Snow Leopard and OS X 10.7 Lion Backlash
NetMarketShare released its February 2012 online market share data with some interesting data for the month:
- On PCs, only OS X increased share.
- On Macs, OS X 10.6 Snow Leopard increased its share and remains ahead of OS X 10.7 Lion.
- iOS increased its share of the mobile market from under 54% to over 60%. Android is a distant second at just over 19%, displacing JavaME for second place.
It's nice to see Apple dominate in the mobile space, and it's great to see OS X was the only operating system to gain PC market share in February, but I find the growth of Snow Leopard the most interesting piece of data.
Last July, OS X 10.7 Lion hit the market with 0.33% market share, and Snow Leopard peaked at 4.0%. But as Lion gained market share, it was only partially at the expense of Snow Leopard. For instance, in August, 10.7 added 0.70% while 10.6 lost only 0.54%. Snow Leopard hit a low of 2.95% in January and bounced back to 3.0% in February - something very unusual for a discontinued operating system (the same thing happened last October).
That said, Lion has continued its steady growth and now has 2.69% market share. At its current rate of growth, it should finally pass Snow Leopard this month.
What's most intriguing is that while all new Macs sold since last summer have shipped with OS X 10.7 Lion and the upgrade has been available for just $30, 75% of Snow Leopard users have not made the switch - and based on Snow Leopard increases in October and February, it appears that some who have switched to Lion have gone back to Snow Leopard.
This does not bode well for Apple, which depends on Mac users migrating to the latest version of the Mac OS that their hardware supports. Most of those Snow Leopard Macs are capable of running Lion, and the few that can't were all introduced in 2006.
As a Snow Leopard user who has not installed Lion and doesn't plan on it, I can venture two solid reasons for OS X 10.6 users to stick with Snow Leopard:
- Losing Rosetta and the ability to run PowerPC apps.
- Big changes in OS X Lion that depend on new software to work (for instance, Versions and AutoSave).
For the most part, it boils down to money. Why should I pay $30 to upgrade to Lion when it means my old copy of Photoshop or Microsoft Office or AppleWorks won't work? With Photoshop and Office, there are newer versions available, but for AppleWorks, there really is no substitute. Granted, Apple's iWork suite has the same functionality and can import AppleWorks files, but Pages and Numbers are completely different apps compared to AppleWorks.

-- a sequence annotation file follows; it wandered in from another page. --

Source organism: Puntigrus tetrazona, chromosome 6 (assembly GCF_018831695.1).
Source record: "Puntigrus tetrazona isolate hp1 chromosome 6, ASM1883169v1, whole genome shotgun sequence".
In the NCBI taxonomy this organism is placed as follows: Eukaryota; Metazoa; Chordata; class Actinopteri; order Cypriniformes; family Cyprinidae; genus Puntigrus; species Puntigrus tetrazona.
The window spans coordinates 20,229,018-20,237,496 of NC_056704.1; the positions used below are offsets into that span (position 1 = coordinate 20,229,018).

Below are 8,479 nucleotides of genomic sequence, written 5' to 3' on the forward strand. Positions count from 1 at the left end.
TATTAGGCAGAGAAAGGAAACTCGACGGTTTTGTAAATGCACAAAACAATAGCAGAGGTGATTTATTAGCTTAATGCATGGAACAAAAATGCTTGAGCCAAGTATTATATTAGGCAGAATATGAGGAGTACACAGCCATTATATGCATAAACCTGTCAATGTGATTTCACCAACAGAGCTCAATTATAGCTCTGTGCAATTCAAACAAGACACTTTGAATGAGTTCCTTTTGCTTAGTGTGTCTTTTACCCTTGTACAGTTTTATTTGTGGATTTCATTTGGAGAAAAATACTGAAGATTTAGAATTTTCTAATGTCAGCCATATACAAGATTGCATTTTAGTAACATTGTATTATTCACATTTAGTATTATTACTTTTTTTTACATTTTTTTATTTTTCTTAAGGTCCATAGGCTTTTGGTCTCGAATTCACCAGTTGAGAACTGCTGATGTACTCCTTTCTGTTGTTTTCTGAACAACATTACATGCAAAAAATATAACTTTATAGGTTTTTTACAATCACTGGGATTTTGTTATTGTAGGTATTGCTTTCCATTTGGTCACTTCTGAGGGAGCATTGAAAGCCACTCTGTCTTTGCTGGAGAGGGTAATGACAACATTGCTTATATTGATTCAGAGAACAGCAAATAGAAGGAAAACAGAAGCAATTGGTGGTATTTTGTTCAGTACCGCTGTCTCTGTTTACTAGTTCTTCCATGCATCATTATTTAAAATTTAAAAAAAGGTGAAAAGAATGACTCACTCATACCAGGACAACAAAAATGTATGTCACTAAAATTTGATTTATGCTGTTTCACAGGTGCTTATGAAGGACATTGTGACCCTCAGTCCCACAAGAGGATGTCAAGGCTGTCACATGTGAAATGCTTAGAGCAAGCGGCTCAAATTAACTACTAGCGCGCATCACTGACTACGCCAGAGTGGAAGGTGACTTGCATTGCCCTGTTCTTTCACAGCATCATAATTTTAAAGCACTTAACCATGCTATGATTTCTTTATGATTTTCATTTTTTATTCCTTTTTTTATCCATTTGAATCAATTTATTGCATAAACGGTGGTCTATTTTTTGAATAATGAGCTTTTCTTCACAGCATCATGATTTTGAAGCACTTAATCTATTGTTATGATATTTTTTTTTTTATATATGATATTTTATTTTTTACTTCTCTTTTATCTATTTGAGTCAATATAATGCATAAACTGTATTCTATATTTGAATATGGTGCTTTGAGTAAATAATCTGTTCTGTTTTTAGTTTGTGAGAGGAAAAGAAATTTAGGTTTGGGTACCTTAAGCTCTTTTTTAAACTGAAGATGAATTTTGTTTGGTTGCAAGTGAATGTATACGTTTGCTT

And even if all of your apps run natively on Intel Macs, there's the matter of getting new versions that will take advantage of the new Lion features. Sometimes these updates are free, but sometimes you have to pay for a version update to get the Lion features, making OS X 10.7 much more than a $30 upgrade.
A lot of us have drawn a line in the sand. We have Macs that work perfectly well with OS X 10.6 Snow Leopard (likewise for even older Macs with OS X 10.5 Leopard and 10.4 Tiger), and moving ahead with Apple comes at too high a cost in terms of finances, familiarity, and productivity.
I have no disdain for Lion users, and some Low End Mac staffers use and love it. It's just that many of us are longtime Mac users with years or decades invested in buying and using software that just works for us. Moving to a version of OS X that breaks those apps just isn't an option.
In fact, we're seeing something of a Lion backlash among low-end Mac users, as they look for new, refurbished, and recently discontinued Macs that are still capable of booting Snow Leopard so they can remain productive without having to enter the strange new world of Lion.
It's great to see Mac OS X gaining market share, and it's wonderful to see so many users embracing Lion (and, later this year, sure to embrace OS X 10.8 Mountain Lion), but it's also good to know that our old Macs are going to remain productive with our older operating systems and apps for years to come.
Dan Knight has been using Macs since 1986, sold Macs for several years, supported them for many more years, and has been publishing Low End Mac since April 1997. If you find Dan's articles helpful, please consider making a donation to his tip jar.
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